It has been said, mostly by people far more intelligent than I, that what you get from a film can be determined by what you bring to it. For example, watching a film starring a favourite actor or from a respected director may garner a certain amount of good will regardless of the quality. This is the case with Stranded from director Roger Christian who's previous credits include Battlefield Earth. Unlike that film his new production knows its limitations and is targeted squarely at the sci-fi horror genre.
The film opens as a remote mining operation on the Moon is hit by a violent and unexpected meteor storm. In charge is Colonel Gerard Brauchman (Christian Slater) as various sections of the base become damaged by repeated strikes. Ava Cameron (Amy Matysio) is dispatched to repair some of the more urgent areas while Brauchman, medical officer Dr. Lance Krauss (Brendan Fehr) and engineer Bruce Johns (Michael Therriault) battle to restore the air supply and keep the limited power resources running. When Cameron returns with a sample of the rock which contains alien spores she and the doctor are curious as to its genetic makeup. While preparing the samples Cameron cuts her finger and becomes exposed to the spores, something she keeps hidden from the remainder of the crew. Over the next few hours whatever has infected her begins to gestate inside until she gives birth to an as yet unidentified creature. The group then find themselves in battle for survival against an alien lifeform and rapidly diminishing resources.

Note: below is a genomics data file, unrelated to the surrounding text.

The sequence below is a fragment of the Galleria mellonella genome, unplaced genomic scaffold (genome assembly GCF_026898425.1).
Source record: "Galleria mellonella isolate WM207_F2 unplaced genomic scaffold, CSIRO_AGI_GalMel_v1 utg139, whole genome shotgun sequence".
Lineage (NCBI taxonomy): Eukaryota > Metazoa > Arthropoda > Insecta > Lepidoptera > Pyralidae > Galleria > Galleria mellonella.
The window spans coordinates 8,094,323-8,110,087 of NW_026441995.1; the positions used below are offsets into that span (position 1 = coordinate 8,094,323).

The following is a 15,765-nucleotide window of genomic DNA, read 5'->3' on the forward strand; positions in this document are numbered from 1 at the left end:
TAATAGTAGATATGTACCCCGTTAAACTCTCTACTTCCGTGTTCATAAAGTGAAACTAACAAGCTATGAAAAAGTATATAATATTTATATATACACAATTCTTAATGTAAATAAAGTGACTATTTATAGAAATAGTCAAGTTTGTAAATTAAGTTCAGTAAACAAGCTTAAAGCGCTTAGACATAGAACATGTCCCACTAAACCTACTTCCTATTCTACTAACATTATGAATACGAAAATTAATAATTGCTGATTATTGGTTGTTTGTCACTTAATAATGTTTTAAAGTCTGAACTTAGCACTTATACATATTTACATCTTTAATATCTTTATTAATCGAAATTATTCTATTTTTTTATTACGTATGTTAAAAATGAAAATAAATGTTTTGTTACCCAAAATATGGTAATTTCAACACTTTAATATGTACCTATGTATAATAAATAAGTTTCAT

There is little doubt that Stranded knows exactly what it is. There are no moral wagging fingers here dishing out warnings and profundities to the audience on the dangers of this and that. Stranded is just a good old science fiction drama with an alien thrown in for good measure. There are nods to the Ridley Scott masterpiece, along with numerous others, but never does it take itself too seriously, or slip into parody.
The cast do everything required of them even with a slightly ropey script. Some of the lines of dialogue even made me cringe a little but are always delivered with a straight face and with as much sincerity as possible. The direction is effective in creating an claustrophobic atmosphere in the cramped surroundings of the base even if the majority of scenes are shot in just one or two locations. The monster is less effective and poorly used in its true form but this could be down to budget constraints more than plot based, and is never really scary but there are a few jump cuts and gore to keep the audience interested.
On the whole Stranded sort of works and sort of doesn't. As I said it depends a great deal on your state of mind when watching it. If its late on a Friday night, you've had a few beers and there's nothing else on you could really find yourself enjoying this film and then forgetting all about it in the morning. This would apply to a greater degree if, like me, you are a Christian Slater fan and still carry the hope he will make a good film one day. If you approach Stranded expecting not to enjoy it then you won't; its that simple.
To sum up this is a genre B-movie with few pretensions that isn't for everyone. If you remember low budget sci-fi with fondness it could be perfect for you!